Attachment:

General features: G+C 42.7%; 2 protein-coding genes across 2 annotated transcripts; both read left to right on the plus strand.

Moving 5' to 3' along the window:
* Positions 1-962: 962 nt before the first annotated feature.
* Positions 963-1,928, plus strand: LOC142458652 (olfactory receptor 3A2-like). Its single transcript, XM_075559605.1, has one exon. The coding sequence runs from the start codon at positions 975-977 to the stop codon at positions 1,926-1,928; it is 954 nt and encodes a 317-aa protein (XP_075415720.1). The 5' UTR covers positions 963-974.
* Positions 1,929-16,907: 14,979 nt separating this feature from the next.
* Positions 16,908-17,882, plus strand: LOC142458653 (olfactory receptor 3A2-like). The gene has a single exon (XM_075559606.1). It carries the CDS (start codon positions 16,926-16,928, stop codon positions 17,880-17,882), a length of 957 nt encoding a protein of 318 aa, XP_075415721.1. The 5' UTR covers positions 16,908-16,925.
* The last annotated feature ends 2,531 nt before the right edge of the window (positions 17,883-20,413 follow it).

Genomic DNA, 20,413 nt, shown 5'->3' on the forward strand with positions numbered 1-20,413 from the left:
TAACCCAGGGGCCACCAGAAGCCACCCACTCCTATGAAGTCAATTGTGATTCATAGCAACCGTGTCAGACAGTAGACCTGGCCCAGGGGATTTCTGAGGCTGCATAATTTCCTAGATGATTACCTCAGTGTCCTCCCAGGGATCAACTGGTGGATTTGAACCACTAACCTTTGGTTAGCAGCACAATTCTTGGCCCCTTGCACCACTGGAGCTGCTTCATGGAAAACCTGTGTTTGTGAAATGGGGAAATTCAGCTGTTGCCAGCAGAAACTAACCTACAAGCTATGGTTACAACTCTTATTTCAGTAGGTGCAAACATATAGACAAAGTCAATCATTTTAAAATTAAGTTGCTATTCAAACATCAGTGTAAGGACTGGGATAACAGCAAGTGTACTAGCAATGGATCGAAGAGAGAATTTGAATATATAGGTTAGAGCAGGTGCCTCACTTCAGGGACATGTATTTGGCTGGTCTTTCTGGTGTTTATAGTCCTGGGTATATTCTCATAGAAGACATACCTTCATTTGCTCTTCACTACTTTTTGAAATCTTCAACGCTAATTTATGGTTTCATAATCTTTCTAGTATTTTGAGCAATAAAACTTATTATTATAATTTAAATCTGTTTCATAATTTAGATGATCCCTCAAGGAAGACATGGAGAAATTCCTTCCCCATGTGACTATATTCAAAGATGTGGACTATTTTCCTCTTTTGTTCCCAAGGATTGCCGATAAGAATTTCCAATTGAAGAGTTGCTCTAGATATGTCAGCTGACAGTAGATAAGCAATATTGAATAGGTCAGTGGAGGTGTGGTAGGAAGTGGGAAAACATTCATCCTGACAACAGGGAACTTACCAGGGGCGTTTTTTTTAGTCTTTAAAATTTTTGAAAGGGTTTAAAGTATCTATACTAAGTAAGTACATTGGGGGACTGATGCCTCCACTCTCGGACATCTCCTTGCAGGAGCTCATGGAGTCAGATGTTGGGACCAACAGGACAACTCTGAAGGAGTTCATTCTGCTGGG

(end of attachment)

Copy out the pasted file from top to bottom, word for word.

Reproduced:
General features: G+C 42.7%; 2 protein-coding genes across 2 annotated transcripts; both read left to right on the plus strand.

Moving 5' to 3' along the window:
* Positions 1-962: 962 nt before the first annotated feature.
* Positions 963-1,928, plus strand: LOC142458652 (olfactory receptor 3A2-like). Its single transcript, XM_075559605.1, has one exon. The coding sequence runs from the start codon at positions 975-977 to the stop codon at positions 1,926-1,928; it is 954 nt and encodes a 317-aa protein (XP_075415720.1). The 5' UTR covers positions 963-974.
* Positions 1,929-16,907: 14,979 nt separating this feature from the next.
* Positions 16,908-17,882, plus strand: LOC142458653 (olfactory receptor 3A2-like). The gene has a single exon (XM_075559606.1). It carries the CDS (start codon positions 16,926-16,928, stop codon positions 17,880-17,882), a length of 957 nt encoding a protein of 318 aa, XP_075415721.1. The 5' UTR covers positions 16,908-16,925.
* The last annotated feature ends 2,531 nt before the right edge of the window (positions 17,883-20,413 follow it).

Genomic DNA, 20,413 nt, shown 5'->3' on the forward strand with positions numbered 1-20,413 from the left:
TAACCCAGGGGCCACCAGAAGCCACCCACTCCTATGAAGTCAATTGTGATTCATAGCAACCGTGTCAGACAGTAGACCTGGCCCAGGGGATTTCTGAGGCTGCATAATTTCCTAGATGATTACCTCAGTGTCCTCCCAGGGATCAACTGGTGGATTTGAACCACTAACCTTTGGTTAGCAGCACAATTCTTGGCCCCTTGCACCACTGGAGCTGCTTCATGGAAAACCTGTGTTTGTGAAATGGGGAAATTCAGCTGTTGCCAGCAGAAACTAACCTACAAGCTATGGTTACAACTCTTATTTCAGTAGGTGCAAACATATAGACAAAGTCAATCATTTTAAAATTAAGTTGCTATTCAAACATCAGTGTAAGGACTGGGATAACAGCAAGTGTACTAGCAATGGATCGAAGAGAGAATTTGAATATATAGGTTAGAGCAGGTGCCTCACTTCAGGGACATGTATTTGGCTGGTCTTTCTGGTGTTTATAGTCCTGGGTATATTCTCATAGAAGACATACCTTCATTTGCTCTTCACTACTTTTTGAAATCTTCAACGCTAATTTATGGTTTCATAATCTTTCTAGTATTTTGAGCAATAAAACTTATTATTATAATTTAAATCTGTTTCATAATTTAGATGATCCCTCAAGGAAGACATGGAGAAATTCCTTCCCCATGTGACTATATTCAAAGATGTGGACTATTTTCCTCTTTTGTTCCCAAGGATTGCCGATAAGAATTTCCAATTGAAGAGTTGCTCTAGATATGTCAGCTGACAGTAGATAAGCAATATTGAATAGGTCAGTGGAGGTGTGGTAGGAAGTGGGAAAACATTCATCCTGACAACAGGGAACTTACCAGGGGCGTTTTTTTTAGTCTTTAAAATTTTTGAAAGGGTTTAAAGTATCTATACTAAGTAAGTACATTGGGGGACTGATGCCTCCACTCTCGGACATCTCCTTGCAGGAGCTCATGGAGTCAGATGTTGGGACCAACAGGACAACTCTGAAGGAGTTCATTCTGCTGGG